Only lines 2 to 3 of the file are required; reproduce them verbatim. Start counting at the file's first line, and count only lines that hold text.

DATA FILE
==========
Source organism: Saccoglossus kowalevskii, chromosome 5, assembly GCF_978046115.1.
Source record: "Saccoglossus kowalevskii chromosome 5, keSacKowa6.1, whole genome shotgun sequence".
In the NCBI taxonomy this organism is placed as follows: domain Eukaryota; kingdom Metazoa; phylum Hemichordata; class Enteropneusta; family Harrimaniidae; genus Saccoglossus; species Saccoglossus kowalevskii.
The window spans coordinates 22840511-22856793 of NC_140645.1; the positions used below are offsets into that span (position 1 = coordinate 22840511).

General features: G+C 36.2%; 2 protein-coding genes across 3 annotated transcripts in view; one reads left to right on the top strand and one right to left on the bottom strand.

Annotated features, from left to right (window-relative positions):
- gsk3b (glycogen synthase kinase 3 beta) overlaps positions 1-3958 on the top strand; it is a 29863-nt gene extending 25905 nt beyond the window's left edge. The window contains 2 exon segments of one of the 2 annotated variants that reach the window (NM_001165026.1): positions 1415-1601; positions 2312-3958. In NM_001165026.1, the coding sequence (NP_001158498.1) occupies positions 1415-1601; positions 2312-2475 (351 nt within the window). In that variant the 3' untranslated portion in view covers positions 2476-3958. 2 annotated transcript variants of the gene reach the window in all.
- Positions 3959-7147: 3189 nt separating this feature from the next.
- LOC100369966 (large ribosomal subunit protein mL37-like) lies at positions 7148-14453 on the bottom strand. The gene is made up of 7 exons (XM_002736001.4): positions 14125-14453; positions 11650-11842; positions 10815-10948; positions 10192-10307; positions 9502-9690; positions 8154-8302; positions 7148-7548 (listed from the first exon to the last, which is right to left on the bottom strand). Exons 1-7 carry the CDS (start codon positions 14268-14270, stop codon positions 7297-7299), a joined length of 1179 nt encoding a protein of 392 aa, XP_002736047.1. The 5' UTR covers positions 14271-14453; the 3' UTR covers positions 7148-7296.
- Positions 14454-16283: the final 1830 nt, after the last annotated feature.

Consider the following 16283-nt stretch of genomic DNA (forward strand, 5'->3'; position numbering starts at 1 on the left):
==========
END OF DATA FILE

Source record: "Saccoglossus kowalevskii chromosome 5, keSacKowa6.1, whole genome shotgun sequence".
In the NCBI taxonomy this organism is placed as follows: domain Eukaryota; kingdom Metazoa; phylum Hemichordata; class Enteropneusta; family Harrimaniidae; genus Saccoglossus; species Saccoglossus kowalevskii.